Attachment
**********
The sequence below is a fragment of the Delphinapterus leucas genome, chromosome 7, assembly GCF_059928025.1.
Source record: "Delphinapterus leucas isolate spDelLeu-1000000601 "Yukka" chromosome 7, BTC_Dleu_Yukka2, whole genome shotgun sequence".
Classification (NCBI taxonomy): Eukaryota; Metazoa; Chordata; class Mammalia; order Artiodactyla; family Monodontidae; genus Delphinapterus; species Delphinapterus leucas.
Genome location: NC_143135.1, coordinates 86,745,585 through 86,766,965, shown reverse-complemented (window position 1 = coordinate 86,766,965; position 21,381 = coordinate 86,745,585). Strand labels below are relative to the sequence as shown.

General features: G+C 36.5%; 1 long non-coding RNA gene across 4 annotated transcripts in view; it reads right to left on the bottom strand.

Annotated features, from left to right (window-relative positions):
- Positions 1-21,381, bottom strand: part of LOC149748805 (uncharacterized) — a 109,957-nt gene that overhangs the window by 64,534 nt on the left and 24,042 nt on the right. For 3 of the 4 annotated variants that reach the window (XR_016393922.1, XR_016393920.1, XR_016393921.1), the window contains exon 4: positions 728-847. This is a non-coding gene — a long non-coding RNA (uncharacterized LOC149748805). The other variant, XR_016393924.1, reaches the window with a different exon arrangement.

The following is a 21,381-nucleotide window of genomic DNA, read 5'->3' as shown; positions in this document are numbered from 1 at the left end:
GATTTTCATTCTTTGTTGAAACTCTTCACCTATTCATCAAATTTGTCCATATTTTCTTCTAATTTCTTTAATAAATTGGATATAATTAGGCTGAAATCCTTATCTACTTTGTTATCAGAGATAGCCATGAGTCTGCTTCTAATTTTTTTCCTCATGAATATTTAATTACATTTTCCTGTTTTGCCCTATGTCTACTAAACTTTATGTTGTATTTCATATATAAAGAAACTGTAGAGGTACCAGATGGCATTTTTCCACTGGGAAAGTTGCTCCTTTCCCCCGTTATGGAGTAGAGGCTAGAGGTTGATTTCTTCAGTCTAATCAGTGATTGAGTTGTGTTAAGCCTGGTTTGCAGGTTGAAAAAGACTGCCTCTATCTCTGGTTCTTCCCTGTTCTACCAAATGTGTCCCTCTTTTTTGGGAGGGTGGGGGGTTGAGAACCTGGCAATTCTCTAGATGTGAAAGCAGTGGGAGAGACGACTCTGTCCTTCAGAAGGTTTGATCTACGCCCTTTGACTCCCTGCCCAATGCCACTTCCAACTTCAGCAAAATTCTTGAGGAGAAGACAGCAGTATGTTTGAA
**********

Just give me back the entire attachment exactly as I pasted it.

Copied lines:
The sequence below is a fragment of the Delphinapterus leucas genome, chromosome 7, assembly GCF_059928025.1.
Source record: "Delphinapterus leucas isolate spDelLeu-1000000601 "Yukka" chromosome 7, BTC_Dleu_Yukka2, whole genome shotgun sequence".
Classification (NCBI taxonomy): Eukaryota; Metazoa; Chordata; class Mammalia; order Artiodactyla; family Monodontidae; genus Delphinapterus; species Delphinapterus leucas.
Genome location: NC_143135.1, coordinates 86,745,585 through 86,766,965, shown reverse-complemented (window position 1 = coordinate 86,766,965; position 21,381 = coordinate 86,745,585). Strand labels below are relative to the sequence as shown.

General features: G+C 36.5%; 1 long non-coding RNA gene across 4 annotated transcripts in view; it reads right to left on the bottom strand.

Annotated features, from left to right (window-relative positions):
- Positions 1-21,381, bottom strand: part of LOC149748805 (uncharacterized) — a 109,957-nt gene that overhangs the window by 64,534 nt on the left and 24,042 nt on the right. For 3 of the 4 annotated variants that reach the window (XR_016393922.1, XR_016393920.1, XR_016393921.1), the window contains exon 4: positions 728-847. This is a non-coding gene — a long non-coding RNA (uncharacterized LOC149748805). The other variant, XR_016393924.1, reaches the window with a different exon arrangement.

The following is a 21,381-nucleotide window of genomic DNA, read 5'->3' as shown; positions in this document are numbered from 1 at the left end:
GATTTTCATTCTTTGTTGAAACTCTTCACCTATTCATCAAATTTGTCCATATTTTCTTCTAATTTCTTTAATAAATTGGATATAATTAGGCTGAAATCCTTATCTACTTTGTTATCAGAGATAGCCATGAGTCTGCTTCTAATTTTTTTCCTCATGAATATTTAATTACATTTTCCTGTTTTGCCCTATGTCTACTAAACTTTATGTTGTATTTCATATATAAAGAAACTGTAGAGGTACCAGATGGCATTTTTCCACTGGGAAAGTTGCTCCTTTCCCCCGTTATGGAGTAGAGGCTAGAGGTTGATTTCTTCAGTCTAATCAGTGATTGAGTTGTGTTAAGCCTGGTTTGCAGGTTGAAAAAGACTGCCTCTATCTCTGGTTCTTCCCTGTTCTACCAAATGTGTCCCTCTTTTTTGGGAGGGTGGGGGGTTGAGAACCTGGCAATTCTCTAGATGTGAAAGCAGTGGGAGAGACGACTCTGTCCTTCAGAAGGTTTGATCTACGCCCTTTGACTCCCTGCCCAATGCCACTTCCAACTTCAGCAAAATTCTTGAGGAGAAGACAGCAGTATGTTTGAA